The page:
Weren’t these stories depressing in one way or another? I asked again. I was afraid I was prying.
It wasn’t so bad. I saw death from a distance, and always, always through his stories. I think that was his way of protecting me, you know. I was quite sensitive as a child because of this. My friends were always asking questions about death and the dark beyond but I seemed to know it all. It was my grandfather, ensuring that I didn’t have to learn about death the hard way.
At that moment there was a loud crash in the distance. A few birds flew off into the air from the nearby trees. There was a vehement sigh, like the sound of a thousand bags of autumn leaves being released into the ground all at once.
“What was that?” someone asked. It could have been either of us, or both. It didn’t matter.
There were screams in the distance.
We should go check it out, I suggested.
We walked slowly in the direction of the sound. I hope everyone’s okay, she said. There was silence again, the birds settled on different branches, whilst the wind continued to play with the leaves, shadows continued to play at our feet.
She told me about the day her grandfather died.
All the time he spent with me when I was younger could not prepare me for the day he died, she started. All there was to say was perhaps that guilt took over, and it held onto me quick and fast. Because for all the stories he told, and for all the times he told me to remember that death always awaited, I never thought it could ever be him. I believed that the man who knows death would be above it. But when that wasn’t the case, I realised that all along, I never listened to him. I never treasured the time with him while I could have. I listened and I nodded, but I was never there, with him.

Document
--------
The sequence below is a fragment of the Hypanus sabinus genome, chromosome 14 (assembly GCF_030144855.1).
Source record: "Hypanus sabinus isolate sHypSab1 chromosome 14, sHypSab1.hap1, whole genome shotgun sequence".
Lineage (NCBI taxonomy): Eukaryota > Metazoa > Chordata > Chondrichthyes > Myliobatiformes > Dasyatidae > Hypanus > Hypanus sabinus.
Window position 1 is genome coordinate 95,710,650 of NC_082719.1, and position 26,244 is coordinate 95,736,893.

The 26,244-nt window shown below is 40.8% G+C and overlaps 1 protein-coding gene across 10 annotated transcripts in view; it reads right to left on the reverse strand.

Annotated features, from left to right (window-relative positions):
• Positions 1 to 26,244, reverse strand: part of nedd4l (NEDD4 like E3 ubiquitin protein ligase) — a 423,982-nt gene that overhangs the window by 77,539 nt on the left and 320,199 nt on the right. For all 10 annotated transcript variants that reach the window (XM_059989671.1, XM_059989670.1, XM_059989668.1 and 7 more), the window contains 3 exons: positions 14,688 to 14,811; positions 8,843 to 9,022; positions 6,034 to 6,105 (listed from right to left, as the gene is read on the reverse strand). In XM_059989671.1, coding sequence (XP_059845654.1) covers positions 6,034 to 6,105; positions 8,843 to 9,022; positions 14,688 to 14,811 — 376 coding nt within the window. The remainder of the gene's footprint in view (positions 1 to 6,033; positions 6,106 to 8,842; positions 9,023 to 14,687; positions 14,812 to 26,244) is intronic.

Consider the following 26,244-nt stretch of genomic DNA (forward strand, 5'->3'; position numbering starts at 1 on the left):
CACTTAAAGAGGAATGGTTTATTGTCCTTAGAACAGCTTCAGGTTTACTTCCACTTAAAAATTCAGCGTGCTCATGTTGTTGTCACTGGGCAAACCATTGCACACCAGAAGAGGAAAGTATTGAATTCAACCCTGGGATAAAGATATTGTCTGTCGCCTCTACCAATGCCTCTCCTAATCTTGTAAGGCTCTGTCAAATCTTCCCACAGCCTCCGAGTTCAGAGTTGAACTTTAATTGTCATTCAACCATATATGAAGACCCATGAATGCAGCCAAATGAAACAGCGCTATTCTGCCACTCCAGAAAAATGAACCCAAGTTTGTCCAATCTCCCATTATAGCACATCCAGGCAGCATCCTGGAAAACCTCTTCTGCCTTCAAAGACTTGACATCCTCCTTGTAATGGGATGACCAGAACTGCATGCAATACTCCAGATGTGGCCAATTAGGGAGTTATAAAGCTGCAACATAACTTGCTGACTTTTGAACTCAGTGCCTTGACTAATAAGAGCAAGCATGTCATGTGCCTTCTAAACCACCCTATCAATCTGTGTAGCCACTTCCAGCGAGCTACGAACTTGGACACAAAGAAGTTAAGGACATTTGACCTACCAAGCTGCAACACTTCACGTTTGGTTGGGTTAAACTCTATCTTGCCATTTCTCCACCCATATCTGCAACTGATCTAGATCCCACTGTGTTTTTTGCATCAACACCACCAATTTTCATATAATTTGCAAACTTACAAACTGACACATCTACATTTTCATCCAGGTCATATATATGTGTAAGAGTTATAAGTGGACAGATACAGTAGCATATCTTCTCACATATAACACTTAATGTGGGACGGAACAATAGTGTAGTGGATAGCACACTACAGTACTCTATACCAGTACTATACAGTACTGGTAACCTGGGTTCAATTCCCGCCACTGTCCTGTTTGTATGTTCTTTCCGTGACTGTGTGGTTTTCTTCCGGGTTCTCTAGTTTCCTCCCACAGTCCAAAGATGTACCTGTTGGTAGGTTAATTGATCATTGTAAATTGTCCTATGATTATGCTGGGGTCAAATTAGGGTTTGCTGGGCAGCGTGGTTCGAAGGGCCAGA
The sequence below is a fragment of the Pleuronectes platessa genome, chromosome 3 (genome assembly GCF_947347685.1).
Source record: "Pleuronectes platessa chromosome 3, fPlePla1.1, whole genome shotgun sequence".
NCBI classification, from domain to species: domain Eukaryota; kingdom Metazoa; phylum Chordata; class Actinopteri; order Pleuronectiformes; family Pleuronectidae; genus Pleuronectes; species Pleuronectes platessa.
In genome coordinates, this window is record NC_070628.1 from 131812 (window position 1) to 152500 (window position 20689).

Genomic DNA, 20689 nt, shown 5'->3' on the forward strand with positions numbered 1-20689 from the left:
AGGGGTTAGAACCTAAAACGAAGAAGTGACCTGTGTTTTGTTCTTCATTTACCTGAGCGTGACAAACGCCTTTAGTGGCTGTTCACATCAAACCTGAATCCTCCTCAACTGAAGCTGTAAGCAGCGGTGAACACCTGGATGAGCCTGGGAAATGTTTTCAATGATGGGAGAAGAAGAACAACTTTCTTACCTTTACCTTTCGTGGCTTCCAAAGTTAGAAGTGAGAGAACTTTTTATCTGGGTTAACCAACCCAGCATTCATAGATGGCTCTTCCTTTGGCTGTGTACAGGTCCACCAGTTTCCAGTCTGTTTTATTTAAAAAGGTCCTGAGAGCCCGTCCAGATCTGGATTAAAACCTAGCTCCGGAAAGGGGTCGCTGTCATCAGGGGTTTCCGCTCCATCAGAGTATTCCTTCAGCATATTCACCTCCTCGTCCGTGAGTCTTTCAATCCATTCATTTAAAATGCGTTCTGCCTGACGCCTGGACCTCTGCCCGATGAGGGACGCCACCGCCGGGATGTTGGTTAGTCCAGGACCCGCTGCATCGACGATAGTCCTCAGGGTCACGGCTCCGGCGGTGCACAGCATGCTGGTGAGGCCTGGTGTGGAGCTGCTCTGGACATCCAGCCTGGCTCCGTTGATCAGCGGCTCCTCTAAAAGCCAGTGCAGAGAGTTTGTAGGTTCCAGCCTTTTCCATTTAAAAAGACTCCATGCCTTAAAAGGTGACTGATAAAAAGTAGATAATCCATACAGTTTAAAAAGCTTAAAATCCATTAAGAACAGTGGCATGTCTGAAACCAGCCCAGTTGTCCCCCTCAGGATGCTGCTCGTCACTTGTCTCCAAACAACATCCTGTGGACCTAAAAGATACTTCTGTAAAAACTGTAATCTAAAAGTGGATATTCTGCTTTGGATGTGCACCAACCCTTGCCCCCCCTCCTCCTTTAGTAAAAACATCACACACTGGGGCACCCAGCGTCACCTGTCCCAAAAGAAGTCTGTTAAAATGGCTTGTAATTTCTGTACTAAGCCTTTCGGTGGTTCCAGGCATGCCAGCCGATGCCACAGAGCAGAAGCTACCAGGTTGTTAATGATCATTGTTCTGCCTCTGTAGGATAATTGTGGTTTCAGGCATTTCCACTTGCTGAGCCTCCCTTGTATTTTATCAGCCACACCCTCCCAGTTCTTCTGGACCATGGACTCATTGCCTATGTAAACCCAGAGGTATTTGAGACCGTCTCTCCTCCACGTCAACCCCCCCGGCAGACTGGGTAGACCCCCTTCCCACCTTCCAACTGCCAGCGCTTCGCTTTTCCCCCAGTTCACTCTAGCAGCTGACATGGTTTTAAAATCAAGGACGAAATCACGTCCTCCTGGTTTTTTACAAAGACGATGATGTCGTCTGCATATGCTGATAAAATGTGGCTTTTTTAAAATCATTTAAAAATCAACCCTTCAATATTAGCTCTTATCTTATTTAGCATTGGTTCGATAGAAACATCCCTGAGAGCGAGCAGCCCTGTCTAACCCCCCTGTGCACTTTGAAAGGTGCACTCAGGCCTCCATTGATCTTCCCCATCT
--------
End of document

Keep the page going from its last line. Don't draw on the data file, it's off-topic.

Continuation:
Maybe that was all he wanted from you, I offered. To just, you know, be there.
Maybe. But what a thing to assume, don’t you think? That being there is enough. I mean, what would my presence be worth?
It’s worth a lot, I interjected.
It’s not enough, she replied. The kind of reply a teacher gives a class, telling them that no, there is only one answer to the comprehension question, anything else gets a zero. There were screams in the distance.
Maybe the conversation could have gone on after that. We could have talked about how presence is one thing, that trying is another. Then would trying to be more present be enough? Would it, in the grand scheme of things, be ok to say, I tried and so am absolved of all blame, no matter what? Or could she have tried, but still achieve nothing? After all, I found out eventually, that her grandfather had dementia. He probably couldn’t sense that she did anything more. But it’s not about that, I could imagine her reply. It’s selfish to think of the most practical way about things. Because maybe being human isn’t about that. Then what would it be about? I still don’t have the answers to that. Because that’s all we really said on our first date. It wasn’t much. Or at least, not enough.
For all the wisdom that her grandfather had passed to her, she stopped short of revealing the secrets of dealing with death.
We marched past some thick vegetation and bright light descended as we reached a clearing, where the symphony lake appeared in front of us. To the left, there was a large crowd of people, pushing, pulling, struggling. Branches, leaves, a little girl crying. There was a scream for help, a desperate one. The kind that of scream that leaves no doubt the magnitude of what had just happened.
I was not personally affected by this incident. The walk through the botanic gardens, along with the date, is almost entirely fictional.